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April 13, 2017
Greetings to all our readers as we celebrate the great Christian Feast of Easter.
For us as Christians the joy of Easter can only be celebrated in the context of Holy Thursday, Good Friday and Holy Saturday. These combined celebrations lead us through a seamless experience of sharing a last meal, an agonizing experience in the garden of Gethsemane, the crucifixion and death of Jesus, the experience of death in the tomb and finally rising into the joy of the Resurrection.
Through the reflections and celebrations of these events we come to understand that Easter is birthed from the reality of the crucifixion. Love remains. Even in the darkness of Good Friday, the taste of death and silence in the tomb and in the new life of the Resurrection.
In the gospels we see that in Mary Magdalene love does not waver. It is expressed in her tears at the empty tomb, in her questions in the garden, and in sheer delight in hearing her name spoken – in this moment she becomes the first Apostle of the Resurrection. She rejoices in this moment of awakening that she is ever held in the love flow of God.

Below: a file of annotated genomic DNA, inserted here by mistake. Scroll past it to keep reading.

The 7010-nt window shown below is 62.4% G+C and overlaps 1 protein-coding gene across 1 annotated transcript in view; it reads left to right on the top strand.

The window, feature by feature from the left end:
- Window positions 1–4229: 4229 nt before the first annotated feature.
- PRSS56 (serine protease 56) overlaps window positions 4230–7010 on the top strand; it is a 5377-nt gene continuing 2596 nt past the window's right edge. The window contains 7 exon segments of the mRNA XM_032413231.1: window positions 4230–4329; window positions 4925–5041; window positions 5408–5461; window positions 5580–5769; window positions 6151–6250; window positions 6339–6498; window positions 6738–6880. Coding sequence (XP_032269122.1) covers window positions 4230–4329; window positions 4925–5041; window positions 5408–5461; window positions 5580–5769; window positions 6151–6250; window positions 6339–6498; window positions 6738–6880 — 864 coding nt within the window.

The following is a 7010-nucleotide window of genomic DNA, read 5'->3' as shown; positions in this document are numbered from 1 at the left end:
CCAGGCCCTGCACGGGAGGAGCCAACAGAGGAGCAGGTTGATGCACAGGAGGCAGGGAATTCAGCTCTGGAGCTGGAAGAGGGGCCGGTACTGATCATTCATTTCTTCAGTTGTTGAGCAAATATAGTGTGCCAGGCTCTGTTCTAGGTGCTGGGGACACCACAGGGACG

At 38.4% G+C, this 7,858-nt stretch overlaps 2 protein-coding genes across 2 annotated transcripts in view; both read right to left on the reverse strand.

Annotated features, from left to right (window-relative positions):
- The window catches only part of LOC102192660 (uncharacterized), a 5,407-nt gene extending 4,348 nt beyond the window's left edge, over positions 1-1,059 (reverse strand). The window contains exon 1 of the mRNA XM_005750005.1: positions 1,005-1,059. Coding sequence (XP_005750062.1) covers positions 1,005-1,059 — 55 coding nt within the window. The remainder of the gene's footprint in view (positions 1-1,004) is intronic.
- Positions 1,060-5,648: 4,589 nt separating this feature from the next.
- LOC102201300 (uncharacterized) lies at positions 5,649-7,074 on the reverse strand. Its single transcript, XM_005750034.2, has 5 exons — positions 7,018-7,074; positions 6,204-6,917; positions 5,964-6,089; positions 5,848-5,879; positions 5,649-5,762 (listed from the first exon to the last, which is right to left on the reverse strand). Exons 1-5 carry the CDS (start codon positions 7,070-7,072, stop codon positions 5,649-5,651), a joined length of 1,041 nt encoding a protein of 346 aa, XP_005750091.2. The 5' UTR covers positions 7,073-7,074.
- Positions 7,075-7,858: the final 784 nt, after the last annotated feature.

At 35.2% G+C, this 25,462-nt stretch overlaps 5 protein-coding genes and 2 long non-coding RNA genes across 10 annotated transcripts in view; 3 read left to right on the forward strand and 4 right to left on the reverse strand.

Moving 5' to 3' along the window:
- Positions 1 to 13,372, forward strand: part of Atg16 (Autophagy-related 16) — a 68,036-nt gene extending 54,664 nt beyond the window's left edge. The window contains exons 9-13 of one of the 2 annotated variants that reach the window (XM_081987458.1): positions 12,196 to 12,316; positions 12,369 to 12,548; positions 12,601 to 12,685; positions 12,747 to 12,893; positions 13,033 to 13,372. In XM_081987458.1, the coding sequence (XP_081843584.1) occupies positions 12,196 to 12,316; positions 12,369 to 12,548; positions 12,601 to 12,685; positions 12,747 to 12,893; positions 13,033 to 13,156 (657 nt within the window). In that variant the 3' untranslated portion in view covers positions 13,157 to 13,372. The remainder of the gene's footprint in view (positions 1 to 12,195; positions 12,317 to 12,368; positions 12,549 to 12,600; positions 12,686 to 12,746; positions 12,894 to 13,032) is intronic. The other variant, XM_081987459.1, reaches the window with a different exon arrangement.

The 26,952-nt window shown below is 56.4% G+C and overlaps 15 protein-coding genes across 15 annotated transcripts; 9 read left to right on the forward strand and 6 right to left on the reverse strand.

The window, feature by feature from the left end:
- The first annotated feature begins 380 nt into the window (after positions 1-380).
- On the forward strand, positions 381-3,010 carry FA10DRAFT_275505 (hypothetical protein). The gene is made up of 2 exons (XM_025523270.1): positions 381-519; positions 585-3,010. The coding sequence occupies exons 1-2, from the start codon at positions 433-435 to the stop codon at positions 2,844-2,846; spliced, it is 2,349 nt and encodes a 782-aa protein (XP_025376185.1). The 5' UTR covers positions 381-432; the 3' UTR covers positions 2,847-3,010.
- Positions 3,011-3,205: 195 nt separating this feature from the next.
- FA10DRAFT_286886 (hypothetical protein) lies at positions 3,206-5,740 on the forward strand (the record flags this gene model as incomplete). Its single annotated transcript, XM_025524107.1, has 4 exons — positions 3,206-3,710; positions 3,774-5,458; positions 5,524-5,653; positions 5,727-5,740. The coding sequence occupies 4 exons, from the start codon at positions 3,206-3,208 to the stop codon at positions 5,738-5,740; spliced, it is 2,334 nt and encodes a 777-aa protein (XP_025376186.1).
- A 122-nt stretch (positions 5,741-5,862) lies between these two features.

Easter celebrates those surprising moments of joy when our God appears in the disguise of a gardener and a stranger. Our God is a God of Surprises, delighting in our moments of wonder and joy. Just as the hearts of the women in the Easter Gospel were filled with joy, so too our hearts are filled with joy when we see with new eyes and new perspectives. When we embrace the butterfly within, and when we open our hearts and reach out in compassion.
As I look back at my own Easter experiences I am reminded of those precious moments of wonder and beauty when I have been awakened by the beauty of the dawning of a new day. When I waited with baited breath together with 120 year two’s for the emergence of the butterfly from the chrysalis, when I have delighted in life bursting forth from a seed or held the gift of a newborn.
As we come to celebrate this Easter we are mindful that our world is crying out for the joy, peace and love that Easter brings. It holds the pain and sorrow of our planet earth, and of so many of our brothers and sisters who continue to live the suffering of Good Friday.
Let us pray that the power of the Good News prevails in these troubled places, and that people live and act in ways that declare that Jesus is truly risen and that the resilience of hope prevails.
Monica Cavanagh rsj